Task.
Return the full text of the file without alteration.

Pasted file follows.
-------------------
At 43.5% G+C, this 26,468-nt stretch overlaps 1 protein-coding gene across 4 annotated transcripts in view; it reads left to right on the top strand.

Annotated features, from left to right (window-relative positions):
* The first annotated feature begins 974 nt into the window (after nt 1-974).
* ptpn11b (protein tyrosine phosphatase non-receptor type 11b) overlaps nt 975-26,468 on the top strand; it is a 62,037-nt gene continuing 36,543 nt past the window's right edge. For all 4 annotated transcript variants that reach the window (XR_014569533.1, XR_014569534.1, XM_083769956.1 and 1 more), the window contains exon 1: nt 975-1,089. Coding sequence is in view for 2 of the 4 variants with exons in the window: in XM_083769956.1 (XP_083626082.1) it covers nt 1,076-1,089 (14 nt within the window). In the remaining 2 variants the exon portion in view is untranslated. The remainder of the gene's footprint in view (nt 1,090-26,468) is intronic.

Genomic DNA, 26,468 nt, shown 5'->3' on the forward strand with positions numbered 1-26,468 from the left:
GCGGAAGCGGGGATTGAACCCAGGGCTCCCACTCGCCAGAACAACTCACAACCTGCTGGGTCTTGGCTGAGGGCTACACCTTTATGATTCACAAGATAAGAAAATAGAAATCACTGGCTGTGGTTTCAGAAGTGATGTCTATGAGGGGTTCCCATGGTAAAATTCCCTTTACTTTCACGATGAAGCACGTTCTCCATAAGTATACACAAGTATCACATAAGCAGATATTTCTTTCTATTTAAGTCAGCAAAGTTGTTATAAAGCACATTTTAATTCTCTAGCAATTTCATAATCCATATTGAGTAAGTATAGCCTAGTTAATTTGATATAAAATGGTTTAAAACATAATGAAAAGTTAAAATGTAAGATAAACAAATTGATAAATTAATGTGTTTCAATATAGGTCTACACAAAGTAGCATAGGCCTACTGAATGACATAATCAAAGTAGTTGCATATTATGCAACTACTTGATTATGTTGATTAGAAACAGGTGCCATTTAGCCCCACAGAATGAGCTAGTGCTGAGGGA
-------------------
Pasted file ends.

At 43.5% G+C, this 26,468-nt stretch overlaps 1 protein-coding gene across 4 annotated transcripts in view; it reads left to right on the top strand.

Annotated features, from left to right (window-relative positions):
* The first annotated feature begins 974 nt into the window (after nt 1-974).
* ptpn11b (protein tyrosine phosphatase non-receptor type 11b) overlaps nt 975-26,468 on the top strand; it is a 62,037-nt gene continuing 36,543 nt past the window's right edge. For all 4 annotated transcript variants that reach the window (XR_014569533.1, XR_014569534.1, XM_083769956.1 and 1 more), the window contains exon 1: nt 975-1,089. Coding sequence is in view for 2 of the 4 variants with exons in the window: in XM_083769956.1 (XP_083626082.1) it covers nt 1,076-1,089 (14 nt within the window). In the remaining 2 variants the exon portion in view is untranslated. The remainder of the gene's footprint in view (nt 1,090-26,468) is intronic.

Genomic DNA, 26,468 nt, shown 5'->3' on the forward strand with positions numbered 1-26,468 from the left:
GCGGAAGCGGGGATTGAACCCAGGGCTCCCACTCGCCAGAACAACTCACAACCTGCTGGGTCTTGGCTGAGGGCTACACCTTTATGATTCACAAGATAAGAAAATAGAAATCACTGGCTGTGGTTTCAGAAGTGATGTCTATGAGGGGTTCCCATGGTAAAATTCCCTTTACTTTCACGATGAAGCACGTTCTCCATAAGTATACACAAGTATCACATAAGCAGATATTTCTTTCTATTTAAGTCAGCAAAGTTGTTATAAAGCACATTTTAATTCTCTAGCAATTTCATAATCCATATTGAGTAAGTATAGCCTAGTTAATTTGATATAAAATGGTTTAAAACATAATGAAAAGTTAAAATGTAAGATAAACAAATTGATAAATTAATGTGTTTCAATATAGGTCTACACAAAGTAGCATAGGCCTACTGAATGACATAATCAAAGTAGTTGCATATTATGCAACTACTTGATTATGTTGATTAGAAACAGGTGCCATTTAGCCCCACAGAATGAGCTAGTGCTGAGGGA